Man was designed to be God's representative on earth, and in that, we may see creation in His "image," as moral attributes in His "likeness" (cf. Matt. v. 44; Eph. v. 1); the one being rather abstract, as the other concrete; but Satan has managed to impair the whole. For the Christian, God's purpose is to be perfectly accomplished, according to 1 Cor. xv. 49 and 1 John iii. 2 (cf. Eph. iv. 13). God's image resided untouched in the Lord Jesus (2 Cor. iv. 4). Assimilation to Him as a present process we get in 1 Pet. ii. 21; but it is only the genuine disciple who can so reproduce the "historical Christ." As for imitation of one another, that is according as the model has reproduced Christ (1 Cor. x. 33; xi. 1). Most blessed of all, each saved one is to bear God's name on the forehead (Rev. xxii. 4).
With regard to the seventh day (Gen. ii. 1-4) of Christian experience, we are told that God "rested" at the close of that first week of the history of the earth as we know it. His rest was disturbed by what is recorded in Gen. iii., and He had to go to work in another way (John v. 17). In His grace, He deigns to account His servants, acknowledged through effective redemption, as "fellow-workmen" (1 Cor. iii. 9 and 2 Cor. vi. 1).
Whatever else may in the season of recompense be their several lots, each of the redeemed is to enter into God's eternal rest (Heb. iv. 1, 3, 9); upon that inheritance, in the dispensation of the fulness of times (Eph. i. 10), as such contrasting with every other, which is to be incorruptible, undefiled and that fadeth not away (1 Pet. i. 5), a Kingdom that cannot "be shaken" (Heb. xii. 28). May we who have tasted that the Lord is gracious, live now in such wise as becomes this destiny, for it has been "the Father's good pleasure to give us that Kingdom" (Luke xii. 32), and His gifts and calling are without repentance (Rom. xi. 29). The only return we, unprofitable servants at the best (Luke xvii. 10), can make for His "unspeakable gift" (2 Cor. ix. 15), if it is made at all, we must make now!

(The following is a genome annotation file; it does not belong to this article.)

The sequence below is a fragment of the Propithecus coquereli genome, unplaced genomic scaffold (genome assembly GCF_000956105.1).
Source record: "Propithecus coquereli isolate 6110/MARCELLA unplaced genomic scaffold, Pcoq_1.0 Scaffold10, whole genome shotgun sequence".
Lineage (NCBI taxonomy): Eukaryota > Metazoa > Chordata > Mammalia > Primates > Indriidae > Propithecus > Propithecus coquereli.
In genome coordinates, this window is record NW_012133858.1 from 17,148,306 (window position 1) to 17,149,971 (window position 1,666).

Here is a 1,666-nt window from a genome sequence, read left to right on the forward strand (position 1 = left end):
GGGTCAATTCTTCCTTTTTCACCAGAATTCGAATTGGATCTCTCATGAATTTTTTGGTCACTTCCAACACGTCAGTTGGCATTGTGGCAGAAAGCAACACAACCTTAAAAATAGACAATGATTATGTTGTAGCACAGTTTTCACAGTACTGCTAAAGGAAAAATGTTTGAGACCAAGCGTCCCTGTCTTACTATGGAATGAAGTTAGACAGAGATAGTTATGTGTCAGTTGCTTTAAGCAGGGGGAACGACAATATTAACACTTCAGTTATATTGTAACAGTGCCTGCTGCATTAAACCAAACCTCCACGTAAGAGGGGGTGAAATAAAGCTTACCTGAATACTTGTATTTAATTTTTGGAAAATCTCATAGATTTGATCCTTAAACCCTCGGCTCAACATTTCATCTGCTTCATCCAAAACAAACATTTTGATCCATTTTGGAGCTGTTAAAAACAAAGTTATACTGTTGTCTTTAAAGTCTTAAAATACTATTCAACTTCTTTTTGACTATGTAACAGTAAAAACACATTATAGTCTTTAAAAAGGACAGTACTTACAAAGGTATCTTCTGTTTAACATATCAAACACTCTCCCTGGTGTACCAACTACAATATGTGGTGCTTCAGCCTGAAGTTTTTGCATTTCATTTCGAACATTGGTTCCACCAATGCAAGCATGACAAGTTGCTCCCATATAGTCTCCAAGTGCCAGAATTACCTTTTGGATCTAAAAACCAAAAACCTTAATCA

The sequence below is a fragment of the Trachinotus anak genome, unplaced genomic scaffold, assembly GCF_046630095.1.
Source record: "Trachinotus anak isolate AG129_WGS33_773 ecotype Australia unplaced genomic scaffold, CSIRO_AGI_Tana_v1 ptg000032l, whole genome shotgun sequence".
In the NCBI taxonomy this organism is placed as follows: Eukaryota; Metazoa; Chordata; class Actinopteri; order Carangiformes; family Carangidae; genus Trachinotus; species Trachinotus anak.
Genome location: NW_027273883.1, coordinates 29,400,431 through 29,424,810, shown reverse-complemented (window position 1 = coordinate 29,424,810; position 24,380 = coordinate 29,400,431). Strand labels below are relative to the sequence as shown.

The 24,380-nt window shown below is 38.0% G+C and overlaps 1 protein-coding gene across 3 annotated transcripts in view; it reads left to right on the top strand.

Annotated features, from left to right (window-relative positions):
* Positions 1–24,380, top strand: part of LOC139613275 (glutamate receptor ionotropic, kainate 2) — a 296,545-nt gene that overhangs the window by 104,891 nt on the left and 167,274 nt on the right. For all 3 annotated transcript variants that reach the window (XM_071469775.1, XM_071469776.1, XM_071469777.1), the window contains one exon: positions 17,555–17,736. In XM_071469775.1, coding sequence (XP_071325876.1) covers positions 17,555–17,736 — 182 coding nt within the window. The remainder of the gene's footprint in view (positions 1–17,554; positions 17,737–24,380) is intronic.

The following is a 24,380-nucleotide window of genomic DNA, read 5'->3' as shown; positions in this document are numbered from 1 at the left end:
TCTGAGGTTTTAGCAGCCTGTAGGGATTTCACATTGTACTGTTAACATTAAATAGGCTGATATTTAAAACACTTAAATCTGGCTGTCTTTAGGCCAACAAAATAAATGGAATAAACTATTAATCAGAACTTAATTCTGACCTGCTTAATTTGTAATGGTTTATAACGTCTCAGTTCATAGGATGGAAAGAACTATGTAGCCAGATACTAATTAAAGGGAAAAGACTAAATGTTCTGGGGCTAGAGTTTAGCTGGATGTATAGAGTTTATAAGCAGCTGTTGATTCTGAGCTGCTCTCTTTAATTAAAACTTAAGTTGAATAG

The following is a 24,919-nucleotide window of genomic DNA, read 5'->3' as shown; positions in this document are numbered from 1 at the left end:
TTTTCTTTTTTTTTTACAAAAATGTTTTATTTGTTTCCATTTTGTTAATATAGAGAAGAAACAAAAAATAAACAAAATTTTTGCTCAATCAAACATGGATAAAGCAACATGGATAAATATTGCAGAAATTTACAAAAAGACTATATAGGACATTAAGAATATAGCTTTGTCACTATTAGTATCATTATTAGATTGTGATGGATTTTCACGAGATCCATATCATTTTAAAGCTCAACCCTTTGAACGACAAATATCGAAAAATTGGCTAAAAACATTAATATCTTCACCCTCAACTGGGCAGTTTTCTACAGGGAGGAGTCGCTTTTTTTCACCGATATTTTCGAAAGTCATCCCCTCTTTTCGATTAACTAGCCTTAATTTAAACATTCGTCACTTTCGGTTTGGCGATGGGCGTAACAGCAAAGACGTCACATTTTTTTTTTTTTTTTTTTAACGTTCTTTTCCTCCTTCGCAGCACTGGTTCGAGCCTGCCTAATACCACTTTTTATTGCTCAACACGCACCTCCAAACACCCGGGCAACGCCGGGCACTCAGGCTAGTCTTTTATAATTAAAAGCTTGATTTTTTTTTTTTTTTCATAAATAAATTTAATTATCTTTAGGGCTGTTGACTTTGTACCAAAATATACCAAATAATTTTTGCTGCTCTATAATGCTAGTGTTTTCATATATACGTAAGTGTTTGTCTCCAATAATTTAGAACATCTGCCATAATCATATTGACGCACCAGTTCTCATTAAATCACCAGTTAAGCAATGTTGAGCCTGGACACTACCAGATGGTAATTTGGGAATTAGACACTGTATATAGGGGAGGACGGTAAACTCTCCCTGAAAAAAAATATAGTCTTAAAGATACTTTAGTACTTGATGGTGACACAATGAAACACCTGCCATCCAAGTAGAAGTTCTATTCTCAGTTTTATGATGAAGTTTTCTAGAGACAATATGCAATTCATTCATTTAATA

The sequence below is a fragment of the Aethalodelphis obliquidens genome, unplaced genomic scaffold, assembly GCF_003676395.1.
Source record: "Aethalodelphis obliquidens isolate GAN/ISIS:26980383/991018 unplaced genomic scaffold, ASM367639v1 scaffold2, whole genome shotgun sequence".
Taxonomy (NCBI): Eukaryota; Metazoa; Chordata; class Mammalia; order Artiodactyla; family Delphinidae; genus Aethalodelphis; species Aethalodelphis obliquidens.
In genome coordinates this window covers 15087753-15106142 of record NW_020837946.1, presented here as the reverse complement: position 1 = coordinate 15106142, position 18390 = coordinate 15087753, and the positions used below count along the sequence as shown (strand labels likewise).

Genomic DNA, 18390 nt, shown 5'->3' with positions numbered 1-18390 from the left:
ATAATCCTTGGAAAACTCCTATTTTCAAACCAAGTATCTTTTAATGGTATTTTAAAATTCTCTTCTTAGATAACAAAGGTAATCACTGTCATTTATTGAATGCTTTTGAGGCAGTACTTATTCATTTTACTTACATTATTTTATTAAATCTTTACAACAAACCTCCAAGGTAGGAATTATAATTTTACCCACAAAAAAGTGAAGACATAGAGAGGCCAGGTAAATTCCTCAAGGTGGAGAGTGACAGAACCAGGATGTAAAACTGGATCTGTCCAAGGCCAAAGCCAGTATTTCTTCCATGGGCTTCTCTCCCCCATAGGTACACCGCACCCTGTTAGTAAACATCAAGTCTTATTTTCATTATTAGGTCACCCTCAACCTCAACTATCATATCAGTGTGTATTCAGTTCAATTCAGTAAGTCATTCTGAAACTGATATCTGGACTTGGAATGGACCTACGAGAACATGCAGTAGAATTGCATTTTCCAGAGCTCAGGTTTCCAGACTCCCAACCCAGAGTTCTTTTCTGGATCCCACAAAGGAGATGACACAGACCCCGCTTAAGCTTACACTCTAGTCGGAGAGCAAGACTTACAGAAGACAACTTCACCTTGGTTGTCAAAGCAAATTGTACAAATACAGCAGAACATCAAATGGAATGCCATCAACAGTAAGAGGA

Does any reader need to be reminded of that calling and election which we have to make sure (2 Pet. i. 10)?
"Faith and the Flock" 1911